Cultne’s objective is to curate and to produce Afro Brazilian cinema and to advance such content to the global audience. This objective is vitally important because Brazil is the largest Latin American country, geographically and in population, as well as the continent’s greatest national cinema. Despite this legacy, the African participation has been problematic on many levels.
The first screening of films in Brazil took place in 1896. Developing quickly, independently produced films began to dominate the Brazilian market that culminated in a rich period between 1908-1912, which is now known as the bela e poca, (the golden age) of Brazilian cinema. However, very quickly, films from the United States appeared and soon dominated the Brazilian market. Because of this onslaught, Brazilian film producers were vanquished to the sidelines and specialized in producing newsreels and documentaries. It is generally accepted that this incursion of predatory foreign product, that cinema became a platform for the construction and advancement of a Brazilian national identity.
With capital infusion and the advent of sound, Brazilians attempted to directly compete with Hollywood and Europe for the Brazilian audience. To achieve success, Brazilian producers sought to mimic the US mode of production with the creation of studio Vera Cruz, which eventually created the uniquely Brazilian genre of entertaining musical comedies named the Chanchada. The true giant standout within this genre was the great Carmen Miranda, who has since been ingrained within the psyche of all as the visual metaphor of Brazil. Other studios would appear such as Atlantida in Rio de Janeiro and Vera Cruz in São Paulo. Great actors such as Oscarito and Grande Otello evolved during this period. Both studios would end in bankruptcy because both studios negated the sensibilities of the Brazilian audience by trying to parallel foreign themes and narrative constructions. In turn, this poor positioning gave rise to the advent of Cinema Novo period starting in the early 1950’s, which is without doubt the greatest period of cinematic narrative of Brazilian history. Cinema Novo expressed a grittiness, a coarseness, and what some see as an aesthetic of resistance.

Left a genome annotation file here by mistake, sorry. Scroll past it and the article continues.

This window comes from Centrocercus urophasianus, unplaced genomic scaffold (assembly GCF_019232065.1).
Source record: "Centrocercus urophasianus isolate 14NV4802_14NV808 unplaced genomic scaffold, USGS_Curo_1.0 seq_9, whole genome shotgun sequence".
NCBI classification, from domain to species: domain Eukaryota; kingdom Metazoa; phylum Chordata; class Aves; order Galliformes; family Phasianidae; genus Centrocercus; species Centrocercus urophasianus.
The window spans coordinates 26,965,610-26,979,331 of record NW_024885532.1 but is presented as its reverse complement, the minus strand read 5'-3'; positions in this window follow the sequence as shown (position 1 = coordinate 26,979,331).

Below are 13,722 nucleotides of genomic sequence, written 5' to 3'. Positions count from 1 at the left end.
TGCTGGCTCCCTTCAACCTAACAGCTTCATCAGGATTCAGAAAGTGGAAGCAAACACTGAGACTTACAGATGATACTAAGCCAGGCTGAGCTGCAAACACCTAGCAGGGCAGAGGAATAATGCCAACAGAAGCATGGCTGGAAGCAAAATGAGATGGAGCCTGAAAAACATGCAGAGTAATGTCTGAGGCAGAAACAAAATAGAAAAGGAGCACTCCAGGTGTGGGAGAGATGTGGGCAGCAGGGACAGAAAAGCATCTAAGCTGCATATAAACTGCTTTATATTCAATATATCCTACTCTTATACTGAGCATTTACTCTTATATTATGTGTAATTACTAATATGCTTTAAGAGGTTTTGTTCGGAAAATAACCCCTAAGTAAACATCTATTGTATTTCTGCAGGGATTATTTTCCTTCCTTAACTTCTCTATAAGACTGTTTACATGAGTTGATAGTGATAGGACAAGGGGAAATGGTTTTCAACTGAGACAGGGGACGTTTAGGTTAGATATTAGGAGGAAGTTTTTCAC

The Cinema Novo genre was reflected of excellent narrative construction on limited budgets and became internationally accepted critical acclaim for the nation. Deeply imbedded with the Cinema Novo genre are deep appreciations of social, historical, political, and philosophical issues that define Brazil and its place within human society.
Cinema Novo became the rallying cinematic cry for the nation. The filmmakers of this genre became a metaphor for the conflict at the heart of the nation’s cultural identity. Cinema Nova was successful rejected the idea of seeking identity from the viewpoint of the European and American. It also rejected the narrow stereotype of palm tree-lined exoticism already held by Europeans and Americans. Cinema Novo was not about: sun, sand, samba, soccer, and sex.
However, despite this rich cinematic history, the presence of the African element of Brazilian life has been problematic and reflective of how white supremacy has viewed and stereotypically constructed black life in harsh terms. Historically, there has been relatively few filmic depictions produced and directed by black Brazilians. The byproduct has been a structural absence of blackness in Brazilian films, being relegated as background and atmospheric props. Our goal is to alter and change this historical narrative, which is vitally important because the implementation of affirmative action policies in Brazil has stimulated the debate on racial inequality as well as the adoption of quotas in the federal, state and municipal levels, along with the incentive to cultural actions with a focus on diversity. Producing these aspects of life, cinematically will lead to the richness of Brazilian society.
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